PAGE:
Film: Why I’m sick of the average romance movie

Posted by Sam Bouchat on Thursday, Feb. 14 at 4:40 pm.

Kissing in the rain. Unfounded jealousy. Clumsy accidental first meetings. Perfectly witty, off-the-cuff banter. These are some romance movie clichés I’m sick of.

Give me awkward pauses. Give me insignificant misunderstandings. Give me women who don’t jump to irrational conclusions and men who understand common decency toward the opposite gender. The average mass-produced romantic film is chock-full of tropes that have been beaten to death and that I, along with many film buffs before me, see as lazy screenwriting and directing.

Even movie posters are losing originality, blurring together into a one-size-fits-all red-and-pink-colored picture of two beautiful white people looking longingly (or disparagingly) at one another. Can’t we have a less-than-perfectly attractive male and female lead? Maybe take a break from hetero-normality?

I’m just waiting for someone in the movie making industry to take a chance.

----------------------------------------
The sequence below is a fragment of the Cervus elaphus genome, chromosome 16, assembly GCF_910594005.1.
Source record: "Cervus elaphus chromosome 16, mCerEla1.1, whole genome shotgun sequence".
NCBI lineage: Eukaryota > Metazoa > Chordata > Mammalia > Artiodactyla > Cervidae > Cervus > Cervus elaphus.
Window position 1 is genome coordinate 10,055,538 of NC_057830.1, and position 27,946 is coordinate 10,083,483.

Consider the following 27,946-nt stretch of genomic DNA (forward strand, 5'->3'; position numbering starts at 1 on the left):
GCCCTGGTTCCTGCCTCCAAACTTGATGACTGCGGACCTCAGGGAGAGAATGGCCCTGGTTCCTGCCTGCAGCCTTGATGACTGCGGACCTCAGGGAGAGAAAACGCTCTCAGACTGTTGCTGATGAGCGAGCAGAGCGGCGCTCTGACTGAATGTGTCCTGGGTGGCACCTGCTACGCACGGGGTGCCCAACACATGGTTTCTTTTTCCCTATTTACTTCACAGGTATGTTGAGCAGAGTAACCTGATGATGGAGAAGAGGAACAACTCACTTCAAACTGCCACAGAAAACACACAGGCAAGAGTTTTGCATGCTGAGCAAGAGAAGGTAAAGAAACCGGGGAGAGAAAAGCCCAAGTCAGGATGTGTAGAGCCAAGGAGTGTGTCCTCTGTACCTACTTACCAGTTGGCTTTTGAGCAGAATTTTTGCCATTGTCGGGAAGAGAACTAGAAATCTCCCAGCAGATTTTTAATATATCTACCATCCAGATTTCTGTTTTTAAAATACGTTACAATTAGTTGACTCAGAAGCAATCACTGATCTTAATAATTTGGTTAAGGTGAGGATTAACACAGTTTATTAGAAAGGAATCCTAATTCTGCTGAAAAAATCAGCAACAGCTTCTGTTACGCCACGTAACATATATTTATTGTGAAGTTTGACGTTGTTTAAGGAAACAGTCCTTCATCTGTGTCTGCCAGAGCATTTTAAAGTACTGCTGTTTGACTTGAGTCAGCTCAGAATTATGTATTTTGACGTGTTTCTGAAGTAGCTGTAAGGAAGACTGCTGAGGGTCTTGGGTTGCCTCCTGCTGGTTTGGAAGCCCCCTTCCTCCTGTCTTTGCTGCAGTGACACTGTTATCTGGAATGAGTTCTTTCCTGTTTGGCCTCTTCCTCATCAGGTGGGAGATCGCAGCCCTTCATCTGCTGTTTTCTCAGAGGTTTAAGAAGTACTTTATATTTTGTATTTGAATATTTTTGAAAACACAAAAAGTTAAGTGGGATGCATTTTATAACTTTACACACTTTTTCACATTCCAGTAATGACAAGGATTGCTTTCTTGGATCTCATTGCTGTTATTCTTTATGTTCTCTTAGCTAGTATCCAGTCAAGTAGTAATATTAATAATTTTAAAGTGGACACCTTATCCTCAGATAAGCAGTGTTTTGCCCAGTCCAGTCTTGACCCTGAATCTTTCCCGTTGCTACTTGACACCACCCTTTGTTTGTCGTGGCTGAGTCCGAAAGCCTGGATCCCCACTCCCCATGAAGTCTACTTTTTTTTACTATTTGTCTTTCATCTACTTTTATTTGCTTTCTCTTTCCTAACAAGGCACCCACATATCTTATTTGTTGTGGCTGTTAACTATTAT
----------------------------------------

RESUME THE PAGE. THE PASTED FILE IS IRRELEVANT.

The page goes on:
It has been eight years since “Brokeback Mountain” challenged popular views of what romantic movies need to be. In 2012, “Savages” turned monogamy on its head, introducing the audience to the lesser-known concept of a polyamorous relationship. Certainly, there is no dearth of ideas when it comes to revamping an old genre, but major studios, it seems, are reluctant to embrace unique approaches that are outside the norm, even though those risks have proven time and again to be successful — the dysfunctional romance in 2008′s “The Reader” won Kate Winslet the Best Actress Oscar, and that same year, Woody Allen’s “Vicky Cristina Barcelona,” featuring a polyamorous relationship among people of different ethnicities, won the Golden Globe for Best Motion Picture (Musical or Comedy).

I implore those in the movie business to put down the habit-made manual on how to create the dime-a-dozen romance flicks and try to push the emotional and physical boundaries of human behavior when it comes to love. A quick look at reality shows that the fictitious world of film is playing it safe on the romance front.